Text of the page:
Got the winter blues? Let there be light
Dr. Carl Hindy, a psychologist, uses a light therapy lamp at his desk in his Nashua office. (Thomas Roy/Union Leader)
If so, you’re not alone.
The bone-chilling temperatures and relentless snowstorms that have plagued New England are taking a toll on even the hardiest Granite Staters.
Seasonal depression is real, and this year it’s bad, according to local therapists on the front lines of this personal battle with Mother Nature.
Seasonal depression tends to worsen during the fall and peak in the winter months. It improves in the spring and summer.
Provided by UNH Health Services, the light therapy can be an effective way to beat the blues.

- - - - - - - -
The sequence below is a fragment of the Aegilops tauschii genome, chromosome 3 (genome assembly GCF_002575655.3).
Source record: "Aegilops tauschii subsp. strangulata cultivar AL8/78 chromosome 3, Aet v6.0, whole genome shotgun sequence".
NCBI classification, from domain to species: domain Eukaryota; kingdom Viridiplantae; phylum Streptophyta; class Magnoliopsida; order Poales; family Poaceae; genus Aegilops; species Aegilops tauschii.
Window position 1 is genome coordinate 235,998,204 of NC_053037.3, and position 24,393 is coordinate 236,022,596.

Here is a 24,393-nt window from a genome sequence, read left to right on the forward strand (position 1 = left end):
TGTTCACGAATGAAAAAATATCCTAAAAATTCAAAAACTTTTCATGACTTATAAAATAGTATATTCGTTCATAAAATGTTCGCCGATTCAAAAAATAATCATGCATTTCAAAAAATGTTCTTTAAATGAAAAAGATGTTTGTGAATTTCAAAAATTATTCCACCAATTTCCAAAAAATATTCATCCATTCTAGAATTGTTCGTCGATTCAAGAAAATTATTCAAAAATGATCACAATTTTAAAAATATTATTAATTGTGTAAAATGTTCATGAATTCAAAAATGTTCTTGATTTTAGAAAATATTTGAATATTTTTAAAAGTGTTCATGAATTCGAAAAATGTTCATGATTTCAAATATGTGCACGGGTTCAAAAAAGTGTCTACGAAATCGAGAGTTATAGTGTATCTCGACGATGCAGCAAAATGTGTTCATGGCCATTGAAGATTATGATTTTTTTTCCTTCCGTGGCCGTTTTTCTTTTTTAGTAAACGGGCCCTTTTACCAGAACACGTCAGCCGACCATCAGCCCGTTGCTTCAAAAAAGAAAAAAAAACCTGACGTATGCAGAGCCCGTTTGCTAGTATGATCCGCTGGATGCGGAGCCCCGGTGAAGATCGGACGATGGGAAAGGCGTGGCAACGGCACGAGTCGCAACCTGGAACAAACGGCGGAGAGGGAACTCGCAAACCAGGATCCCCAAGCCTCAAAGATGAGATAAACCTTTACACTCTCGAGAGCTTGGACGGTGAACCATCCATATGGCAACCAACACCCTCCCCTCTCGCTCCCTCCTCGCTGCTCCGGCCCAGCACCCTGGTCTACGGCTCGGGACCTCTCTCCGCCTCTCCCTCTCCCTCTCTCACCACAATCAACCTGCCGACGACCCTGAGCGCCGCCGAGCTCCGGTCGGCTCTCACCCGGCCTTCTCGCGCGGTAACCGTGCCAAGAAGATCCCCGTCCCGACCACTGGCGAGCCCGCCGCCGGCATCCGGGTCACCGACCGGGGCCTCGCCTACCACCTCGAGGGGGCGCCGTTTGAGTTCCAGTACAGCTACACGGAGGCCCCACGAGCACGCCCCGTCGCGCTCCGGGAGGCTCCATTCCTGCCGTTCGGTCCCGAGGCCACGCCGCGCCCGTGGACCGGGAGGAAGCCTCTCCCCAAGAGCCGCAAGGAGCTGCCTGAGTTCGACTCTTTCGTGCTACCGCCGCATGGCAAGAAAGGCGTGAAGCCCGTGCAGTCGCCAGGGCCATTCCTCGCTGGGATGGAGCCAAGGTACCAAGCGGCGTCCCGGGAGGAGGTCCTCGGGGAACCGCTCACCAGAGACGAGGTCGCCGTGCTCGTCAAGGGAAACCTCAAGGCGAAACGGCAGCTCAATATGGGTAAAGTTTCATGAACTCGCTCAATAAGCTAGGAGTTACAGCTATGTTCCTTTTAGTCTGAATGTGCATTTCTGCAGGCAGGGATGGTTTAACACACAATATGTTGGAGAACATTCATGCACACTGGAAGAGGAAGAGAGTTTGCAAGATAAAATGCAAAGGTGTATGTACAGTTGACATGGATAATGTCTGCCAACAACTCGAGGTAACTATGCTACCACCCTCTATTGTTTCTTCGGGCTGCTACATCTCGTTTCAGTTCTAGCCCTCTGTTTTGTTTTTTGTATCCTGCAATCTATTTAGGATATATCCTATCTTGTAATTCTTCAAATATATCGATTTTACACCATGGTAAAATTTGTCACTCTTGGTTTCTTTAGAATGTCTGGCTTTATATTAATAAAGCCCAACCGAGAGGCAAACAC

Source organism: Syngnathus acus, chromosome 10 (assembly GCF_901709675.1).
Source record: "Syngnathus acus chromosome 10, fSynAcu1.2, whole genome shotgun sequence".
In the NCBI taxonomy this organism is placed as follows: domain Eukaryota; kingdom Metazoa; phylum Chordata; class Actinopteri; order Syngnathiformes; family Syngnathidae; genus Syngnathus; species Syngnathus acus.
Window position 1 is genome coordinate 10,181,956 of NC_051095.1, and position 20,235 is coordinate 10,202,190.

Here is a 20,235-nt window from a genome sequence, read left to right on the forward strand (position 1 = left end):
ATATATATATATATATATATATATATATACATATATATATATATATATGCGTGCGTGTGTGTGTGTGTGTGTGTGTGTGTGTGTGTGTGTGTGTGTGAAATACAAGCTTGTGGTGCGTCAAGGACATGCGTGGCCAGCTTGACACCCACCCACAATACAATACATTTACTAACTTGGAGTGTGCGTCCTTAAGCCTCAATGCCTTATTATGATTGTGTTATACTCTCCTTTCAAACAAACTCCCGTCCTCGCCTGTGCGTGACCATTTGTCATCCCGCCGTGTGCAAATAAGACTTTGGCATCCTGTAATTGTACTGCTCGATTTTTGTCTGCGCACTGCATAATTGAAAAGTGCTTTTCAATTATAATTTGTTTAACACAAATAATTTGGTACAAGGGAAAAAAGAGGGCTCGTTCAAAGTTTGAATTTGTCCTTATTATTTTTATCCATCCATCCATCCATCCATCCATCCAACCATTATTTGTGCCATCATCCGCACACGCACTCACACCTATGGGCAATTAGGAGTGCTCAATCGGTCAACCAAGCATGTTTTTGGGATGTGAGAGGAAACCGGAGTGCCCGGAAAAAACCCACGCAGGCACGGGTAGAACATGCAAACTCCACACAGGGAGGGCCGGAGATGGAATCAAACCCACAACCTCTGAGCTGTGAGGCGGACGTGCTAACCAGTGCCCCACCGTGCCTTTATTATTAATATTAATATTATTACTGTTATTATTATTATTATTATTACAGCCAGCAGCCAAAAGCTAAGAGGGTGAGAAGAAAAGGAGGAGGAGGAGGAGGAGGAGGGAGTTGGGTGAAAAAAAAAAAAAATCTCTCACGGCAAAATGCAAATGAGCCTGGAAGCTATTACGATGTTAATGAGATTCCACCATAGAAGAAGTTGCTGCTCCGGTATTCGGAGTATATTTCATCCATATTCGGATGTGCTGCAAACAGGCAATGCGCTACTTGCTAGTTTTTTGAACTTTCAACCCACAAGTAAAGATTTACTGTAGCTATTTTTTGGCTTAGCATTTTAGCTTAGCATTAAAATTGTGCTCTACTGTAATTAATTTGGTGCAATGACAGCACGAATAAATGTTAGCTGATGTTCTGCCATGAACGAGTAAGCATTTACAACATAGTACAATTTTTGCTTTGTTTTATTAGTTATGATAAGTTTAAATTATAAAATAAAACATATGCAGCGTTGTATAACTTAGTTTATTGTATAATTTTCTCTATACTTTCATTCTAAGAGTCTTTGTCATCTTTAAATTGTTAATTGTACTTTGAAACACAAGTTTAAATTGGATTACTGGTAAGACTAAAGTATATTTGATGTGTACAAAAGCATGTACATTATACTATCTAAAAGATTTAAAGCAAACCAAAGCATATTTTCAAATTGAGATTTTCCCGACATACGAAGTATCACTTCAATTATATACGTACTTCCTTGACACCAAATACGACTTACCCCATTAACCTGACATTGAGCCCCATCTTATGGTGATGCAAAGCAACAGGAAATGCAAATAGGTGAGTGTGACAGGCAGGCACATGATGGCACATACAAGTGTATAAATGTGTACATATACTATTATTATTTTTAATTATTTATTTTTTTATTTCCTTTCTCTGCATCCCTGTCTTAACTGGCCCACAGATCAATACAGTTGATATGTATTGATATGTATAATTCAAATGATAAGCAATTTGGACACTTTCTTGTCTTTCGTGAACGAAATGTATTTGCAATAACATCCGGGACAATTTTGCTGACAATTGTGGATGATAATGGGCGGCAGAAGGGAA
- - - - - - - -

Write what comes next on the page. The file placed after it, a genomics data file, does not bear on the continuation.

Users can schedule sessions lasting anywhere from 15 minutes to two hours with a light box. Those seeking the treatment sit with their eyes open and read, write, or simply relax.
The university has seen more students taking light therapy this winter. Not all have been diagnosed with SAD, according to Kathleen Grace-Bishop, director of education and promotion at UNH Health Services.
“I think for everyone it’s different,” she said. “For some they find it very useful.”
People who suffer from SAD experience lower serotonin levels while melatonin levels are higher. Hindy said serotonin is a neurotransmitter; low levels are commonly associated with depression.
Though it’s hard to quantify, Hindy said the “quasi-hibernation” many people experience in the winter could be a contributing factor.
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